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Publication numberUS8082850 B2
Publication typeGrant
Application numberUS 12/784,654
Publication dateDec 27, 2011
Filing dateMay 21, 2010
Priority dateOct 21, 2005
Fee statusPaid
Also published asUS20110155016, WO2011133257A1
Publication number12784654, 784654, US 8082850 B2, US 8082850B2, US-B2-8082850, US8082850 B2, US8082850B2
InventorsPJ Marx
Original AssigneeLiberty Ammunition, Inc.
Export CitationBiBTeX, EndNote, RefMan
External Links: USPTO, USPTO Assignment, Espacenet
Synchronized spin multi-component projectile
US 8082850 B2
Abstract
A projectile includes a leading part formed by a tip and a tip base that form a first annular shoulder where they meet. A trailing part of the projectile is formed by a base having a frusto-conical trailing end and a cylindrical leading end of truncate extent that forms a tail drive. A second annular shoulder is formed where a cylindrical rod meets the tail drive. A flat trailing end of the tip base and a flat leading end of the cylindrical rod abut one another when the projectile is assembled. A cylindrical interface has a leading extent abutting the first annular shoulder and a trailing end abutting the second annular shoulder. The tail drive and the trailing extent of the cylindrical interface are the only parts of the projectile that engage gun barrel rifling when the projectile is positioned in a gun barrel.
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Claims(3)
1. A projectile, comprising:
a leading part formed by a tip having an ogive configuration;
a tip base formed integrally with said tip, said tip base being substantially cylindrical but having a slight diameter-reducing taper formed in its leading extent where said tip base meets a trailing end of said tip;
a first annular shoulder formed where said trailing end of said tip meets a leading end of said tip base;
a trailing part formed by a base that includes a frusto-conical trailing end and a tail drive formed by an annular cylindrical leading end of truncate extent that is formed integrally with said frusto-conical base;
a cylindrical interface connecting said leading part to said trailing part;
a cylindrical rod formed integrally with said tail drive and extending therefrom in leading relation thereto;
said cylindrical rod having a diameter less than the diameter of said tail drive; and
a second annular shoulder formed where a leading end of said tail drive meets a trailing end of said cylindrical rod.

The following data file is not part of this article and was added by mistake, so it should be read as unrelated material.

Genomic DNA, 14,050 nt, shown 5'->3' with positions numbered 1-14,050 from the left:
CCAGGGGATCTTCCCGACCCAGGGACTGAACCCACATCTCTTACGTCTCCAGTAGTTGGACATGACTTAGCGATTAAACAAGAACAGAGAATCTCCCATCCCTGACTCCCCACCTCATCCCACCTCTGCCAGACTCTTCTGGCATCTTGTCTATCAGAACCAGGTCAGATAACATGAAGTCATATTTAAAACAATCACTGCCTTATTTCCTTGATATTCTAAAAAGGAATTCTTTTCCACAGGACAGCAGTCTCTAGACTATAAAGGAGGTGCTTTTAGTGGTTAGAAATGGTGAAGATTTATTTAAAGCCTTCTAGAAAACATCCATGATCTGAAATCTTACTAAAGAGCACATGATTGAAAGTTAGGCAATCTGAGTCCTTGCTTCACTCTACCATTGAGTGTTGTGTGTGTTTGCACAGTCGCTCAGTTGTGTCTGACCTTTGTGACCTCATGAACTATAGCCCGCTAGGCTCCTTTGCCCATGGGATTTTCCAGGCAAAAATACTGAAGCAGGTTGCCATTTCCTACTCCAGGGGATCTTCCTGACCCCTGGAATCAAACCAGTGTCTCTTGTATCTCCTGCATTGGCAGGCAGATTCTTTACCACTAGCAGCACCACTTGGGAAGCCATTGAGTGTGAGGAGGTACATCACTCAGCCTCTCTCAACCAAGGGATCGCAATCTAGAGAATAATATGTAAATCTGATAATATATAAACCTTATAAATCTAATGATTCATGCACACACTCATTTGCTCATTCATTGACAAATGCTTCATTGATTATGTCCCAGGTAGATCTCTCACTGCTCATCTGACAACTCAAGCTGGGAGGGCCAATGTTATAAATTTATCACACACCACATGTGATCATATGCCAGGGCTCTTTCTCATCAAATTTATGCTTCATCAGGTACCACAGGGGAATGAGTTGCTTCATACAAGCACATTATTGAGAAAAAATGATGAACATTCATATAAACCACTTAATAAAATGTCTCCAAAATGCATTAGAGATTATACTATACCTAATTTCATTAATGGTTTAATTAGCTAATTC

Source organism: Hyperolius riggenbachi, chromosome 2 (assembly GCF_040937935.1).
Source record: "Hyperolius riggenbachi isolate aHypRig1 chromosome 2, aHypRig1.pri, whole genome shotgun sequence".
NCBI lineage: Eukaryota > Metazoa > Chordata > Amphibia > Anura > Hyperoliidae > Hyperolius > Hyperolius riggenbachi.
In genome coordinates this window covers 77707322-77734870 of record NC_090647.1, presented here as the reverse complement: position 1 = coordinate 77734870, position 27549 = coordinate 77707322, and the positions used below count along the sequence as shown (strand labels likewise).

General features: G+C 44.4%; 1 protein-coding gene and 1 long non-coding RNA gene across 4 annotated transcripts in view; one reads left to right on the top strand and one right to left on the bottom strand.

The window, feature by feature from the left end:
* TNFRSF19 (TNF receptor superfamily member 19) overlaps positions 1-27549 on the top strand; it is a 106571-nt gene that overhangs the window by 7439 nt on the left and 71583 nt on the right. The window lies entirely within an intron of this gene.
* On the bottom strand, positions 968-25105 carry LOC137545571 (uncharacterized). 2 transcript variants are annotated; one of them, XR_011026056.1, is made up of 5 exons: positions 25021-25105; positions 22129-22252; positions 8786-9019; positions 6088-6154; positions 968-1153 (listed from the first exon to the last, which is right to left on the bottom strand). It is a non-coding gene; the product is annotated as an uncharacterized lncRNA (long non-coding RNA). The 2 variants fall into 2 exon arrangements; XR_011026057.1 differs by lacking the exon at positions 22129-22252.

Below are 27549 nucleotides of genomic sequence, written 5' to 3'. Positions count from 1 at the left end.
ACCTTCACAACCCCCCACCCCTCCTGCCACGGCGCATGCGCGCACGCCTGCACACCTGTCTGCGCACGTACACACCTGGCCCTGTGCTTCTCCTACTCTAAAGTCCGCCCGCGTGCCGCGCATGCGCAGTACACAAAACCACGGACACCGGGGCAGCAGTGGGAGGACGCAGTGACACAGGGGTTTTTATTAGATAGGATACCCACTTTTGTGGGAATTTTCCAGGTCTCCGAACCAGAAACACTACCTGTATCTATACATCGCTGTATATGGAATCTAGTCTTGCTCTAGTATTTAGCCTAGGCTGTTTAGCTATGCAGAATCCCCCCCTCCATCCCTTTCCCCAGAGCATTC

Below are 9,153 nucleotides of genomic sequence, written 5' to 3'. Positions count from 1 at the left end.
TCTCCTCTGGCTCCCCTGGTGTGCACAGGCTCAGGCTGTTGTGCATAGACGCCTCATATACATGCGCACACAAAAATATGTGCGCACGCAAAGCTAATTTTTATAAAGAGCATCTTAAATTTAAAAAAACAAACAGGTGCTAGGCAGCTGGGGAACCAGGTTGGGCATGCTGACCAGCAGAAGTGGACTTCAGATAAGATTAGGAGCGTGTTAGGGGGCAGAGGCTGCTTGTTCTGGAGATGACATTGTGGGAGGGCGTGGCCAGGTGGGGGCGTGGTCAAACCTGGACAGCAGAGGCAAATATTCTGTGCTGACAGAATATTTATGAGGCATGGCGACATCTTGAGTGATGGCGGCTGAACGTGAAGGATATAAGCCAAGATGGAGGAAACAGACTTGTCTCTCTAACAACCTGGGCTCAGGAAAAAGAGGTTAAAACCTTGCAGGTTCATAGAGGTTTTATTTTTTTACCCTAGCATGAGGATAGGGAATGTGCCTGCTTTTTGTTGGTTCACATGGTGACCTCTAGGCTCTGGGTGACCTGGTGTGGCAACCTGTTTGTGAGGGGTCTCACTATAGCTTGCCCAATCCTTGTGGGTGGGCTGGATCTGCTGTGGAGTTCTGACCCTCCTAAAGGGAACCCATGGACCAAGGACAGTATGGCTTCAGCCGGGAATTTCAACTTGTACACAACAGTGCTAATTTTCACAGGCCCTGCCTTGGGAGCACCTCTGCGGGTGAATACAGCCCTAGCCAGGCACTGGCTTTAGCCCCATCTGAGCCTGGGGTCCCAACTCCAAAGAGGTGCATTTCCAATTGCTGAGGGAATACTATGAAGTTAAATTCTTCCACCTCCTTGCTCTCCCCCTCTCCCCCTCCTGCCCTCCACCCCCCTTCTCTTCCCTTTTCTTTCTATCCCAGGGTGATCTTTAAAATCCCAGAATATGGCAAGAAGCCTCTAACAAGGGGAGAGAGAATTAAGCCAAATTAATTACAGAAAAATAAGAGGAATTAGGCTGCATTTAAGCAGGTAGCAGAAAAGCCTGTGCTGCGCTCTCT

2. The projectile of claim 1, further comprising:
said tip base having a flat trailing end;
said cylindrical rod having a flat leading end;
said flat trailing end of said tip base and said flat leading end of said cylindrical rod abuttingly engaging one another when said projectile is in an assembled configuration.
3. The projectile of claim 2, further comprising:
said cylindrical interface having a downwardly tapered leading extent disposed in overlying relation to said downwardly tapered tip base;
said cylindrical interface having an untapered middle extent and trailing extent;
a leading end of said cylindrical interface disposed in abutting relation to said first annular shoulder;
said leading end of said cylindrical interface being flush with said trailing end of said tip;
a trailing end of said cylindrical interface disposed in abutting relation to said second annular shoulder;
said downwardly tapered leading extent of said cylindrical interface being spaced apart from rifling when said projectile is positioned in a gun barrel;
said frusto-conical trailing end of said base being disposed in spaced apart relation to said rifling when said projectile is positioned in said gun barrel;
said tail drive being disposed in engaged relation to said rifling when said projectile is disposed in said gun barrel;
said middle and trailing extents of said cylindrical interface being disposed in engaged relation to said rifling when said projectile is disposed in said gun barrel;
whereby friction between said projectile and said rifling is reduced vis a vis a conventional projectile so that said projectile has increased kinetic energy when fired vis a vis said conventional projectile; and
whereby spin imparted by said rifling along said tail drive and along said middle and trailing extents of said cylindrical interface is not substantially degraded by the loss of contact with said rifling.
Description
CROSS-REFERENCE TO RELATED APPLICATIONS

This application is a continuation-in-part of and claims priority to U.S. application Ser. No. 11/255,261, entitled: “Firearms Projectile,” filed Oct. 21, 2005 by the same inventor, which application is hereby incorporated by reference into this application. This application also claims priority to U.S. Provisional Patent Application Ser. No. 61/326,827 filed Apr. 22, 2010, which application is hereby incorporated by reference into this application.

BACKGROUND OF THE INVENTION

1. Field of the Invention

This invention relates, generally, to the art of projectiles. More particularly, it relates to a multi-component projectile having components that spin at a common rate as if the projectile were formed of a single component.

2. Description of the Prior Art